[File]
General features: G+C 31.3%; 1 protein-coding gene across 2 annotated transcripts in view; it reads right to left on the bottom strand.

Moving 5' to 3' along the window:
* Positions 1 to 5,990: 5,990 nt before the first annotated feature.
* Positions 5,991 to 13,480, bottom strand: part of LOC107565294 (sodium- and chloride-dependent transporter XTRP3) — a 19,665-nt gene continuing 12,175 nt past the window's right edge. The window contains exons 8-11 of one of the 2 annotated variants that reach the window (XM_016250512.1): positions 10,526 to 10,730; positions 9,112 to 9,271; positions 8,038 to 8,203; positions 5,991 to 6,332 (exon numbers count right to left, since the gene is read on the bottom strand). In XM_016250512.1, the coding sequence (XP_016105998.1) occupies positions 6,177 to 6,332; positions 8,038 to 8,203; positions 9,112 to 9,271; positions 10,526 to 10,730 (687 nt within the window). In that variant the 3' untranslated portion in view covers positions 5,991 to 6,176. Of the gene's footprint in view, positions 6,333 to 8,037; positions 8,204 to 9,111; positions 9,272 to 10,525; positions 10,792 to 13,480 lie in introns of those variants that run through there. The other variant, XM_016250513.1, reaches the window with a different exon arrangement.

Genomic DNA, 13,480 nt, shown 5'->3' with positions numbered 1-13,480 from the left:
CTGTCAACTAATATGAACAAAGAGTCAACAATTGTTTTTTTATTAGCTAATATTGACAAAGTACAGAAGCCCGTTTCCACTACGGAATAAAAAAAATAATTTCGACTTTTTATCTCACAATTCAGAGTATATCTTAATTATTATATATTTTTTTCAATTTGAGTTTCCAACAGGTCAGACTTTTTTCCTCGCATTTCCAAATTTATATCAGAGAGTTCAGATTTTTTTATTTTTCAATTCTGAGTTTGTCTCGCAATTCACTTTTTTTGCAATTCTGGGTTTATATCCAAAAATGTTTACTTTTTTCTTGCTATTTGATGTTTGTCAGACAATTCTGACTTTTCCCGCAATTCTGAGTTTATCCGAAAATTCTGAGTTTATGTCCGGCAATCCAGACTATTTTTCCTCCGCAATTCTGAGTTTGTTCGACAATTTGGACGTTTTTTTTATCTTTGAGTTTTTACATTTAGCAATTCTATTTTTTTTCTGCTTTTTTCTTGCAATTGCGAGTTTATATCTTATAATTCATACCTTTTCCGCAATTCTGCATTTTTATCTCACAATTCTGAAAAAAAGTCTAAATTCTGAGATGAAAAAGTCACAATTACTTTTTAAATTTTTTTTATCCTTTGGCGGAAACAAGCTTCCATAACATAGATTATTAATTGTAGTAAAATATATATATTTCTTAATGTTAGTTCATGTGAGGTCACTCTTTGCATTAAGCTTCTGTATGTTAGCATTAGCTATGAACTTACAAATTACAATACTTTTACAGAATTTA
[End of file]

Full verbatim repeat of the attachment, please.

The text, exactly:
General features: G+C 31.3%; 1 protein-coding gene across 2 annotated transcripts in view; it reads right to left on the bottom strand.

Moving 5' to 3' along the window:
* Positions 1 to 5,990: 5,990 nt before the first annotated feature.
* Positions 5,991 to 13,480, bottom strand: part of LOC107565294 (sodium- and chloride-dependent transporter XTRP3) — a 19,665-nt gene continuing 12,175 nt past the window's right edge. The window contains exons 8-11 of one of the 2 annotated variants that reach the window (XM_016250512.1): positions 10,526 to 10,730; positions 9,112 to 9,271; positions 8,038 to 8,203; positions 5,991 to 6,332 (exon numbers count right to left, since the gene is read on the bottom strand). In XM_016250512.1, the coding sequence (XP_016105998.1) occupies positions 6,177 to 6,332; positions 8,038 to 8,203; positions 9,112 to 9,271; positions 10,526 to 10,730 (687 nt within the window). In that variant the 3' untranslated portion in view covers positions 5,991 to 6,176. Of the gene's footprint in view, positions 6,333 to 8,037; positions 8,204 to 9,111; positions 9,272 to 10,525; positions 10,792 to 13,480 lie in introns of those variants that run through there. The other variant, XM_016250513.1, reaches the window with a different exon arrangement.

Genomic DNA, 13,480 nt, shown 5'->3' with positions numbered 1-13,480 from the left:
CTGTCAACTAATATGAACAAAGAGTCAACAATTGTTTTTTTATTAGCTAATATTGACAAAGTACAGAAGCCCGTTTCCACTACGGAATAAAAAAAATAATTTCGACTTTTTATCTCACAATTCAGAGTATATCTTAATTATTATATATTTTTTTCAATTTGAGTTTCCAACAGGTCAGACTTTTTTCCTCGCATTTCCAAATTTATATCAGAGAGTTCAGATTTTTTTATTTTTCAATTCTGAGTTTGTCTCGCAATTCACTTTTTTTGCAATTCTGGGTTTATATCCAAAAATGTTTACTTTTTTCTTGCTATTTGATGTTTGTCAGACAATTCTGACTTTTCCCGCAATTCTGAGTTTATCCGAAAATTCTGAGTTTATGTCCGGCAATCCAGACTATTTTTCCTCCGCAATTCTGAGTTTGTTCGACAATTTGGACGTTTTTTTTATCTTTGAGTTTTTACATTTAGCAATTCTATTTTTTTTCTGCTTTTTTCTTGCAATTGCGAGTTTATATCTTATAATTCATACCTTTTCCGCAATTCTGCATTTTTATCTCACAATTCTGAAAAAAAGTCTAAATTCTGAGATGAAAAAGTCACAATTACTTTTTAAATTTTTTTTATCCTTTGGCGGAAACAAGCTTCCATAACATAGATTATTAATTGTAGTAAAATATATATATTTCTTAATGTTAGTTCATGTGAGGTCACTCTTTGCATTAAGCTTCTGTATGTTAGCATTAGCTATGAACTTACAAATTACAATACTTTTACAGAATTTA